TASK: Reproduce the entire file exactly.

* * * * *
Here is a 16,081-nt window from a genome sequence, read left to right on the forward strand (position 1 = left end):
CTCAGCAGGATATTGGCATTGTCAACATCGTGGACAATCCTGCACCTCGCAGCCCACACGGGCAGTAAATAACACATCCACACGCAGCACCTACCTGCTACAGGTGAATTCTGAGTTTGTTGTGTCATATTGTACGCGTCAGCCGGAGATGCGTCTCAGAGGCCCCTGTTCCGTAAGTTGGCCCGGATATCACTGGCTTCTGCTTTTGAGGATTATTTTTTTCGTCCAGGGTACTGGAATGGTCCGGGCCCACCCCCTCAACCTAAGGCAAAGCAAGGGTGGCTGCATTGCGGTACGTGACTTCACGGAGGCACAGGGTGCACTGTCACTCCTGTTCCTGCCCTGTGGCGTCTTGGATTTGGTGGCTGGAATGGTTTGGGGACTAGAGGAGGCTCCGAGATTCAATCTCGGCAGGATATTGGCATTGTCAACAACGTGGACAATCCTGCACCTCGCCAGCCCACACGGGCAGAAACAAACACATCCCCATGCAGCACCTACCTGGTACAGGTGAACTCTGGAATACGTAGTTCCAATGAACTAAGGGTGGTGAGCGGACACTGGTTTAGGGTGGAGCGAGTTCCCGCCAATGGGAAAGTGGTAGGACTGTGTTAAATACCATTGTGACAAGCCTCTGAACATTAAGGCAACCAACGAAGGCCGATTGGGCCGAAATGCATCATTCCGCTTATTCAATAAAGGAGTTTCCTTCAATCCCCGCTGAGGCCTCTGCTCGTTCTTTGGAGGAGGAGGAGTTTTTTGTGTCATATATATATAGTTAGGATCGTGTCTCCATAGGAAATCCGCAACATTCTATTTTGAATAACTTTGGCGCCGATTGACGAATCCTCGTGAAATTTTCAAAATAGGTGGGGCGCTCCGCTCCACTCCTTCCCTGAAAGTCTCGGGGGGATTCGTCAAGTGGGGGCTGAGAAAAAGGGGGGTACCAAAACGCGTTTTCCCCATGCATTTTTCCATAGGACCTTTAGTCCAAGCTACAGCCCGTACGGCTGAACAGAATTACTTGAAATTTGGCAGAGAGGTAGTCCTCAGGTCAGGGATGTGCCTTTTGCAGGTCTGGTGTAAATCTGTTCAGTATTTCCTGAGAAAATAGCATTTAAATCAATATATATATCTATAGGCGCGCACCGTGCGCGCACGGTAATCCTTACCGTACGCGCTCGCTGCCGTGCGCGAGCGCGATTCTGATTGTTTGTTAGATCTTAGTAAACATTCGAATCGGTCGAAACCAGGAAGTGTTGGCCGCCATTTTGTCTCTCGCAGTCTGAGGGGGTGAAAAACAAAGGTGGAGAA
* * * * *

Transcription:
Here is a 16,081-nt window from a genome sequence, read left to right on the forward strand (position 1 = left end):
CTCAGCAGGATATTGGCATTGTCAACATCGTGGACAATCCTGCACCTCGCAGCCCACACGGGCAGTAAATAACACATCCACACGCAGCACCTACCTGCTACAGGTGAATTCTGAGTTTGTTGTGTCATATTGTACGCGTCAGCCGGAGATGCGTCTCAGAGGCCCCTGTTCCGTAAGTTGGCCCGGATATCACTGGCTTCTGCTTTTGAGGATTATTTTTTTCGTCCAGGGTACTGGAATGGTCCGGGCCCACCCCCTCAACCTAAGGCAAAGCAAGGGTGGCTGCATTGCGGTACGTGACTTCACGGAGGCACAGGGTGCACTGTCACTCCTGTTCCTGCCCTGTGGCGTCTTGGATTTGGTGGCTGGAATGGTTTGGGGACTAGAGGAGGCTCCGAGATTCAATCTCGGCAGGATATTGGCATTGTCAACAACGTGGACAATCCTGCACCTCGCCAGCCCACACGGGCAGAAACAAACACATCCCCATGCAGCACCTACCTGGTACAGGTGAACTCTGGAATACGTAGTTCCAATGAACTAAGGGTGGTGAGCGGACACTGGTTTAGGGTGGAGCGAGTTCCCGCCAATGGGAAAGTGGTAGGACTGTGTTAAATACCATTGTGACAAGCCTCTGAACATTAAGGCAACCAACGAAGGCCGATTGGGCCGAAATGCATCATTCCGCTTATTCAATAAAGGAGTTTCCTTCAATCCCCGCTGAGGCCTCTGCTCGTTCTTTGGAGGAGGAGGAGTTTTTTGTGTCATATATATATAGTTAGGATCGTGTCTCCATAGGAAATCCGCAACATTCTATTTTGAATAACTTTGGCGCCGATTGACGAATCCTCGTGAAATTTTCAAAATAGGTGGGGCGCTCCGCTCCACTCCTTCCCTGAAAGTCTCGGGGGGATTCGTCAAGTGGGGGCTGAGAAAAAGGGGGGTACCAAAACGCGTTTTCCCCATGCATTTTTCCATAGGACCTTTAGTCCAAGCTACAGCCCGTACGGCTGAACAGAATTACTTGAAATTTGGCAGAGAGGTAGTCCTCAGGTCAGGGATGTGCCTTTTGCAGGTCTGGTGTAAATCTGTTCAGTATTTCCTGAGAAAATAGCATTTAAATCAATATATATATCTATAGGCGCGCACCGTGCGCGCACGGTAATCCTTACCGTACGCGCTCGCTGCCGTGCGCGAGCGCGATTCTGATTGTTTGTTAGATCTTAGTAAACATTCGAATCGGTCGAAACCAGGAAGTGTTGGCCGCCATTTTGTCTCTCGCAGTCTGAGGGGGTGAAAAACAAAGGTGGAGAA